As TechEd 2013 draws towards its close, our guest blogger David Klemke looks at how Azure will play an increasingly important role in backup and disaster recovery for smaller firms. Plus: David chats with PowerShell guru Don Jones about the future of admin and how to beef up your IT pro skills.
You don't have to look hard to see the pattern with Microsoft's recent releases: they're all about bringing functionality into the core line up. Whilst their strength is arguably due to their large partner network and strong developer relations Windows Server 2012 (and consequently its R2 version) brings a whole host of technology that's not necessarily new but was typically unavailable unless you engaged a third party.
For large enterprises this is often irrelevant as they usually have the budget for such solutions but for small to medium organisations it can enable them to do things that were just simply not feasible before. One of the most critical things that many of them miss is backup and disaster recovery and with the introduction Azure Backup and Hyper-V Recovery Manager these capabilities are finally within reach.
Azure Backup is a straightforward service which allows you to securely backup your Windows server OS to Azure's blob storage. Once you have your vault set up with Azure there's not much more to it: install an agent on the servers you want to back up (it will even hook into System Center Data Protection Manager if you're using it), do a bit of configuration and you're done.
This is nothing revolutionary but the price of admission is far below that for comparable backup products, especially if you factor in the cost of off-siting your data. For many organisations backups aren't a strong suit and recovering data (or even just testing the backups worked) is nigh on impossible. With Azure Backup however you'll be able to back the data up, test it in the cloud (you can boot VHDs direct from backup on Azure) and recover their data in a fraction of the time.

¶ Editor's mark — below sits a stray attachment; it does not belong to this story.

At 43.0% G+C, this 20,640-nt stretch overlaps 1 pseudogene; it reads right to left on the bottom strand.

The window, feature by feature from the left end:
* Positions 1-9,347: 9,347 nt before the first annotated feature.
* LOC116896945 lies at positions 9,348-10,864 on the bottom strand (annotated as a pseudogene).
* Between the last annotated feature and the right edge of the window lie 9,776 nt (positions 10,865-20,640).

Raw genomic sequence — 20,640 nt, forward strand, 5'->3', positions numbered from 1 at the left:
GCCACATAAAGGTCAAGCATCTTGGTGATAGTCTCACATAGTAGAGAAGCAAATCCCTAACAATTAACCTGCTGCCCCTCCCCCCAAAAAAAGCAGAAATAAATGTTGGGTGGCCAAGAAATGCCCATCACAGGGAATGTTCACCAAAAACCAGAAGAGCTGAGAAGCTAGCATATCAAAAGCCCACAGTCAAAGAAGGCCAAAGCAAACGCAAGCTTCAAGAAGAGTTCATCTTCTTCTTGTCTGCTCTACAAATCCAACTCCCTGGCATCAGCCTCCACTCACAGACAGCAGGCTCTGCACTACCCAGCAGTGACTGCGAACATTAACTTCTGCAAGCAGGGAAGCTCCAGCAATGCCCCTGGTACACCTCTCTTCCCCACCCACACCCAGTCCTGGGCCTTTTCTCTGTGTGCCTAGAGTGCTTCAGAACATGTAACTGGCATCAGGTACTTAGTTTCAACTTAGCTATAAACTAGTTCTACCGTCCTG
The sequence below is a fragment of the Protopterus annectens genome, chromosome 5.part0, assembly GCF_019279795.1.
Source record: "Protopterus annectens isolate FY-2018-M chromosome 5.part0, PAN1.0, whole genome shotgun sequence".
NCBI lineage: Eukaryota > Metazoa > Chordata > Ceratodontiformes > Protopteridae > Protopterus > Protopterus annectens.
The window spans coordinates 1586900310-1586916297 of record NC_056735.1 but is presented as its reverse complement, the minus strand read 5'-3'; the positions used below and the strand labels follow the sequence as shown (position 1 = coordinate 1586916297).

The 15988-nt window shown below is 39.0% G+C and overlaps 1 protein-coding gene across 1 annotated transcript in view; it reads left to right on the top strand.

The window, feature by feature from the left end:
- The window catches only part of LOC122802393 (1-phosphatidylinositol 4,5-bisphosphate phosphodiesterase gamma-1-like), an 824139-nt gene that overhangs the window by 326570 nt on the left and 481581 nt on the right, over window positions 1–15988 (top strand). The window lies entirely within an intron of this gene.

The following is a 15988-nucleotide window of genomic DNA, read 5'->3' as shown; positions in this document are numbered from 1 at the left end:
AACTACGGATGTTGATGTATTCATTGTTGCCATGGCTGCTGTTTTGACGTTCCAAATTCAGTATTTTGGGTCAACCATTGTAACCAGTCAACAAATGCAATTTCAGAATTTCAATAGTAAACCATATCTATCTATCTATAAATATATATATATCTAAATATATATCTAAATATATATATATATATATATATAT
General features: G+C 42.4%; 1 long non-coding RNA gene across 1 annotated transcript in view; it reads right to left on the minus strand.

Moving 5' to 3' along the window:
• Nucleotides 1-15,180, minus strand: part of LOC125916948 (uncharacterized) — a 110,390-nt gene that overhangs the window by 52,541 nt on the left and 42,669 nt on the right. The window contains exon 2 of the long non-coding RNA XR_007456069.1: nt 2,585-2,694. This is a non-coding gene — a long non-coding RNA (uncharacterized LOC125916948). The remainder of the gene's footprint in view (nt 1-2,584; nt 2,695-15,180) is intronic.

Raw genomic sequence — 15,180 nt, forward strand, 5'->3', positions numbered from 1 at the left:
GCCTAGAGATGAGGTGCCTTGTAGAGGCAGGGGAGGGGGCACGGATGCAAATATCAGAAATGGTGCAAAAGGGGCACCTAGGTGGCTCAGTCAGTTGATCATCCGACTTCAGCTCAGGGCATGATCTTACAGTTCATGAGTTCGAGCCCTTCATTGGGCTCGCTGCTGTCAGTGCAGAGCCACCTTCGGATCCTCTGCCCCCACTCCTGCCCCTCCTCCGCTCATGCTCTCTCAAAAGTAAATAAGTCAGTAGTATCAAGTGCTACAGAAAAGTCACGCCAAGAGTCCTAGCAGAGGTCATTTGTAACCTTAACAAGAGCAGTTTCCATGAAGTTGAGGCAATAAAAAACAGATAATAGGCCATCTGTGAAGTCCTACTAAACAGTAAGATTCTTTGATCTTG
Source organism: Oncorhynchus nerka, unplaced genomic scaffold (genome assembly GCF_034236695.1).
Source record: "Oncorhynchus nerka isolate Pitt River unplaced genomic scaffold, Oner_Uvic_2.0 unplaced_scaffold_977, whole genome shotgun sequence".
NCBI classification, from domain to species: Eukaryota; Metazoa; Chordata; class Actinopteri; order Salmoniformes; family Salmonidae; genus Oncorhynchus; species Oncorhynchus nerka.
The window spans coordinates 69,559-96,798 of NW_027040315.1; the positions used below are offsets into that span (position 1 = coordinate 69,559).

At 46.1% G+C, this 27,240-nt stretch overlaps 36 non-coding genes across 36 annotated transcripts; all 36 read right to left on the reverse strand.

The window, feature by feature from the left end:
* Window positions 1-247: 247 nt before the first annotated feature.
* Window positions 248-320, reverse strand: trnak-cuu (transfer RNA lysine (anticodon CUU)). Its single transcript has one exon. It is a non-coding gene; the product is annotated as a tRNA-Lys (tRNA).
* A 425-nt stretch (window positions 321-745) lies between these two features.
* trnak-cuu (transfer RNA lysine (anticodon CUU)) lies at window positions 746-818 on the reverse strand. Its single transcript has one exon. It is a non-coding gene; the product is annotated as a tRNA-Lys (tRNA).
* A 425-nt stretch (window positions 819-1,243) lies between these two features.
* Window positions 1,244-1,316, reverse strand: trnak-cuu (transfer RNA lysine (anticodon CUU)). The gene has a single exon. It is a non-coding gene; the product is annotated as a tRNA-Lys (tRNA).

This is only half it though as things start to get really cool when you look at Azure Hyper-V Recovery Manager. I noted during the keynote that Recovery Manager looked to be Microsoft's answer to VMware's Site Recovery Manager but on closer inspection it's way more than that. It does provide that same level of functionality, allowing you fail over between sites should a disaster happen, but the key difference here is that the brains that controls this lies in the Azure cloud. Additionally should you not have the resources available to have a fully (or even partially) functioning disaster recovery site you can fail your infrastructure up into Azure. I can't tell you how useful that is for businesses that can't afford to be down but aren't yet big enough to keep a DR site running all year round.
The PowerShell Guru
I also got to sit down with Don Jones of CBT Nuggets/Concentrated Tech fame. I asked him about where IT is heading and how admins can keep up to speed with the latest developments.
David: There's a lot of talk of the traditional admin role going away due to the cloud so how do you see the admin role changing going forward?